At the Prado in Madrid, I became light-headed—so much history, so many masterpieces. I crossed a threshold into a room with two larger than life paintings on one wall—Goya’s Second of May, 1808 and Third of May, 1808. Both paintings were more than eight feet by eleven feet. I knew this art, had homeschooled my children and taught them art history. I gazed at the Spaniard’s rebellion against Napoleon, then turned to view, the following day, when a Spanish rebel faced a French firing squad. My knees buckled and I wept.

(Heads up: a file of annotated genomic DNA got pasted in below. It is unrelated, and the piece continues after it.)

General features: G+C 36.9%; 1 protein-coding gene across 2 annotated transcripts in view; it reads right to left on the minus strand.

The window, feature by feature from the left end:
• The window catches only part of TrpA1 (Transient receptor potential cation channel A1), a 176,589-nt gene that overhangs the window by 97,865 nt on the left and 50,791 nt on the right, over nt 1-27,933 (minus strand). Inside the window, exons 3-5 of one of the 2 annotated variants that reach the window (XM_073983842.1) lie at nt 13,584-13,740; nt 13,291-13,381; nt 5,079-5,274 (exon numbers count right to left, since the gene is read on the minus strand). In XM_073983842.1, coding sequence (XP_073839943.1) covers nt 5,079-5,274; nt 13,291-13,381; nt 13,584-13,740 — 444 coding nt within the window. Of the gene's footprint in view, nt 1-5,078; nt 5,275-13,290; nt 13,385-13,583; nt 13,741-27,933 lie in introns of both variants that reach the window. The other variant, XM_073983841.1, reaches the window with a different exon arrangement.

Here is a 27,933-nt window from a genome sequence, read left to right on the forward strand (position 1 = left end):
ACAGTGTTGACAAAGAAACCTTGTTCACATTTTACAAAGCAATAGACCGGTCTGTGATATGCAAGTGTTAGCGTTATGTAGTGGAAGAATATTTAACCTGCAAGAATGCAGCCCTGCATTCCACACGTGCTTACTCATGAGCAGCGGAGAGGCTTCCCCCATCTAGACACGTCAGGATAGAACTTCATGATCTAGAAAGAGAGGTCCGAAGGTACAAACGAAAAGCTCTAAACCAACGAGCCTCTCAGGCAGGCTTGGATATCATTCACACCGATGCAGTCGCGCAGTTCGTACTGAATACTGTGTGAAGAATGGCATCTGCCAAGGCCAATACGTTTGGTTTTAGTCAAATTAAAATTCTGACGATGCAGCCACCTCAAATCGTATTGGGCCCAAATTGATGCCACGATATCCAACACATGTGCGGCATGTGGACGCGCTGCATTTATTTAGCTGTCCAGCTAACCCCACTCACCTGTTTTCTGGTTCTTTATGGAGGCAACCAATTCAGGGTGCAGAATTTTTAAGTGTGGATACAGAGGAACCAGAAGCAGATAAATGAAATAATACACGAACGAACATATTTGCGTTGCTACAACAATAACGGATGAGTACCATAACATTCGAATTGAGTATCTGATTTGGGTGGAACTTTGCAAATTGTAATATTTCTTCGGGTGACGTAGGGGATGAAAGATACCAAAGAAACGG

A year later, I visited the Chicago Institute of Art. Once again, a painting stopped me in my tracks. This time it was Picasso’s Old Guitarist. The old man’s fragile humanity was laid bare on the canvas. I nearly forgot to breathe.
In the contemporary art wing, the work was brilliant, but old. Nothing created after the 1960s. More importantly, too few pieces were by women artists.
Where is the brilliant art by women? Tucked into galleries, museums, and institutes around the world. I want to get to it all, but can’t, except on the internet. It’s not the same as seeing a piece in the flesh, but it can still touch my soul’s heartstrings.